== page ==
Economist Martin Knapp suggests measuring the trade-off by using the incremental cost-effectiveness ratio (ICER). Using this measure, one would take the cost for each type of treatment and divide it by the treatment’s outcome. To determine cost-effectiveness, the benefit of the outcome must be estimated.

What is the monetary benefit of ordering extra speech therapy to procure expressive language? What is the outcome if Applied Behavioral Analysis (ABA) is ordered, improving a child’s behavior and social interaction with peers? One would assume that spoken language would lead to better quality of life and eventual employment. Or, that a well-behaved child becomes a well-behaved teenager, who becomes a well-behaved adult that avoids the legal system. A cost consequences analysis can also be a unit of measurement, but it can also confuse the situation.

There is no known “cure” for autism, whether it be cognitively-based therapies or pharmacology. As of 2018, finding the right therapy or medication to ease troublesome hallmarks of autism is the only option. Autism is also on the rise.

The most recent statistics (2014; published in 2018) estimate that 1 in 58 children are born with autism. This particular study, funded by the Centers for Disease Control (CDC) through the Autism and Developmental Disabilities Monitoring (ADDM) Network, focused solely on 8-year olds. In the 1980s, autism was estimated to be in 1 in every 10,000 births; in the 1990s, it was estimated at both 1 in 2,500 and 1 in 1,000 later in the decade. Comparison is problematic, as diagnosis depends solely on the guidelines printed in American Psychiatric Association’s Diagnostic and Statistical Manual (DSM), which has been wildly rewritten over the years.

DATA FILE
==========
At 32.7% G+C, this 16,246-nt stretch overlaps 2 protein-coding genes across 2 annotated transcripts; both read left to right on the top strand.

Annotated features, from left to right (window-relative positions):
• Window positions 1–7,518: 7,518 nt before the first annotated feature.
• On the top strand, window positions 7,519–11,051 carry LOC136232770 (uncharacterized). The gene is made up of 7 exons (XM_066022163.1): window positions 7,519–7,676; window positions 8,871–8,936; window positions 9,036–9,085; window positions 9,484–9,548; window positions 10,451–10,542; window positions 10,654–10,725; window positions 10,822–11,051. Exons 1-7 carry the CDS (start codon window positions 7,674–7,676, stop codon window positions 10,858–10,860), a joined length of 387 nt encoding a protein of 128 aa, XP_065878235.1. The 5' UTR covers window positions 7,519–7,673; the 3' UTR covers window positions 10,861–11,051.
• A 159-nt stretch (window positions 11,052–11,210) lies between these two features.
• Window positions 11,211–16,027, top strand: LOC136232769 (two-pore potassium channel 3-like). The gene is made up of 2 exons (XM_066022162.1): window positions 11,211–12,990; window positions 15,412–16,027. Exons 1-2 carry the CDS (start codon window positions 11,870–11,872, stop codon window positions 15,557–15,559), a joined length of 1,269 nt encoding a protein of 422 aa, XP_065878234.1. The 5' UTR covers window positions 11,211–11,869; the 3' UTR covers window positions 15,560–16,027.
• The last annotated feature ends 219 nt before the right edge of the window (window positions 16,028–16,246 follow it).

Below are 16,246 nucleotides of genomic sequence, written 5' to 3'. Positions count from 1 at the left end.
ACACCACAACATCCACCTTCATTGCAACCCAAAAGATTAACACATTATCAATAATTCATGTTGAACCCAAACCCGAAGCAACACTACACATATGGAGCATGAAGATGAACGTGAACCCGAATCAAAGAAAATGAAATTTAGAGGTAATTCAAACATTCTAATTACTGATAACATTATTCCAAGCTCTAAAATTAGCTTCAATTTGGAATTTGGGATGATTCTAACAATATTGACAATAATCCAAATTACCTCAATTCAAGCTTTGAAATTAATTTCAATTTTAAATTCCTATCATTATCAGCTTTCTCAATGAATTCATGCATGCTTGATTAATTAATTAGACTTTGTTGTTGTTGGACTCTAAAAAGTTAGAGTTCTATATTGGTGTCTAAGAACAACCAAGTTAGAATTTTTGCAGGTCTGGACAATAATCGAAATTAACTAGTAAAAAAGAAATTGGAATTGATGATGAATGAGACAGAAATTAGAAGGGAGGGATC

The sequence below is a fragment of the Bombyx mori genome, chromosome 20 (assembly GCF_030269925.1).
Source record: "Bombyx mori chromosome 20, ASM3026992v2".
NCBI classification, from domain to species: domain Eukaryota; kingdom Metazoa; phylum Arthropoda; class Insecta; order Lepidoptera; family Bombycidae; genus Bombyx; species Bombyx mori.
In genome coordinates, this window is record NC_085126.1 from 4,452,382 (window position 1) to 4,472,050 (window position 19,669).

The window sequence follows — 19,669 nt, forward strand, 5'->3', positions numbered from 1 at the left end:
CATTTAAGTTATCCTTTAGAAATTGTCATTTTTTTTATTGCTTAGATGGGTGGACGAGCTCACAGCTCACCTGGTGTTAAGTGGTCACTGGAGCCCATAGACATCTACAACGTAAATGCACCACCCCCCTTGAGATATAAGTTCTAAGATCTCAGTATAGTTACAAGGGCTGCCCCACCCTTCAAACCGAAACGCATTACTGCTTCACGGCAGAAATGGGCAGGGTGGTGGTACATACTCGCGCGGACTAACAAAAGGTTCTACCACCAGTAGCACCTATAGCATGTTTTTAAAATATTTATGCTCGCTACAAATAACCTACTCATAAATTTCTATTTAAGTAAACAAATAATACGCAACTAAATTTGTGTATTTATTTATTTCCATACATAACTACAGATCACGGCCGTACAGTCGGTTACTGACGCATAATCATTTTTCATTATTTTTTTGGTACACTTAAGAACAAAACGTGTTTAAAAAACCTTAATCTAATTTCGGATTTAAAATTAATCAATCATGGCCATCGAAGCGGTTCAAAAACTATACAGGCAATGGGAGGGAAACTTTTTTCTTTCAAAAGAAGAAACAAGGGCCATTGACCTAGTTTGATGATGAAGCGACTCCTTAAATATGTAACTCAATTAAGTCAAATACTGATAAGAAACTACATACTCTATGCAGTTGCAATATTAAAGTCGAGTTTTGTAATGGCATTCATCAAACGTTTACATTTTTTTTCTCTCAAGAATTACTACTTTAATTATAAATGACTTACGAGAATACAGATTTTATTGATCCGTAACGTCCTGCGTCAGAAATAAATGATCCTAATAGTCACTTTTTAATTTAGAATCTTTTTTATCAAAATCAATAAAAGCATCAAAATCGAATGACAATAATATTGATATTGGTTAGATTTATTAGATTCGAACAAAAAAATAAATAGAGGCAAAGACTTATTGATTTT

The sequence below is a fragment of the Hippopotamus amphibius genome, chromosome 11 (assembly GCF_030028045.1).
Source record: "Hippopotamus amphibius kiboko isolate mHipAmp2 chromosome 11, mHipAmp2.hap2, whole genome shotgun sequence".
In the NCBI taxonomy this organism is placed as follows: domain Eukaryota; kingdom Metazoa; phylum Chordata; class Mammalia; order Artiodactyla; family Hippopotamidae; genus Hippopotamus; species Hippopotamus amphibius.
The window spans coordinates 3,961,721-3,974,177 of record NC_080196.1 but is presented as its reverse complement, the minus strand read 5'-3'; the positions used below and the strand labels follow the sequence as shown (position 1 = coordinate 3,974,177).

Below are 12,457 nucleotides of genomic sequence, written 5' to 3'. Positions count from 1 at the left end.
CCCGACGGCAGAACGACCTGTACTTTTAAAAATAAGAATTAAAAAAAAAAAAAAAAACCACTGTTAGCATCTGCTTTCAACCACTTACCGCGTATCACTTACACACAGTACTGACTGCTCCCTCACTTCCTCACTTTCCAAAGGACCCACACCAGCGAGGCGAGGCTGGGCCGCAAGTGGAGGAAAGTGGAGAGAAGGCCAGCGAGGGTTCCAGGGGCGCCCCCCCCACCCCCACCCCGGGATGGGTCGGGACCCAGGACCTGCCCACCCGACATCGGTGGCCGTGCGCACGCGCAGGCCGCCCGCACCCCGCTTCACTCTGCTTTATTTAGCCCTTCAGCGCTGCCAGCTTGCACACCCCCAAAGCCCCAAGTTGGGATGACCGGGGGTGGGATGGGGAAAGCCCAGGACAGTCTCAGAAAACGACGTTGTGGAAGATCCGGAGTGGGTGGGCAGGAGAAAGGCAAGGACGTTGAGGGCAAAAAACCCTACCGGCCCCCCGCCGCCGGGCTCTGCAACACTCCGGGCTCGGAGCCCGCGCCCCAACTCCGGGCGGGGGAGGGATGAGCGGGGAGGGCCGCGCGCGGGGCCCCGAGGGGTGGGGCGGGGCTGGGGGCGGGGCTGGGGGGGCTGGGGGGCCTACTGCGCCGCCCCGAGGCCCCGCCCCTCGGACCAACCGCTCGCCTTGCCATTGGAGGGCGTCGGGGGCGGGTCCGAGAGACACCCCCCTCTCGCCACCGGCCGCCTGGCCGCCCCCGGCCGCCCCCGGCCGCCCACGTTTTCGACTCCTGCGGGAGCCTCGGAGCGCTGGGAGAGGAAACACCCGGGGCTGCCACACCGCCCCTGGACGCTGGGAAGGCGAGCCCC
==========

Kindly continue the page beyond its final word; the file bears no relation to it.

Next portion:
However, there is little to no argument that the prevalence of autism is growing. This equates to a problem that cannot be ignored. If autism continues to grow in number, by 2025 statistics indicate that the costs of autism will outweigh those of diabetes with total costs in the United States to be roughly $461 billion.

Certain types of therapies also appear to be more beneficial than others. Because autism is a spectrum, there is no one therapy that will help in all cases. However, evidence-based therapies with known positive outcomes are preferred. Applied Behavioral Analysis (ABA) and its counterpart for younger children, Early Intensive Behavioral Intervention (EIBI) are both individualized, effective treatments.

ABA has many facets with regard to behavior, but it also has a deeper, more profound effect on autistic children when imposed properly, crossing and opening up multiple pathways and lines of communication. This not only helps a child mainstream, but achieves the greater goal, which is quality of life for present and future. Fundamentally, there is more empirical evidence backing ABA currently than any other treatment and it is advised as a first-line treatment for any child on the autism spectrum.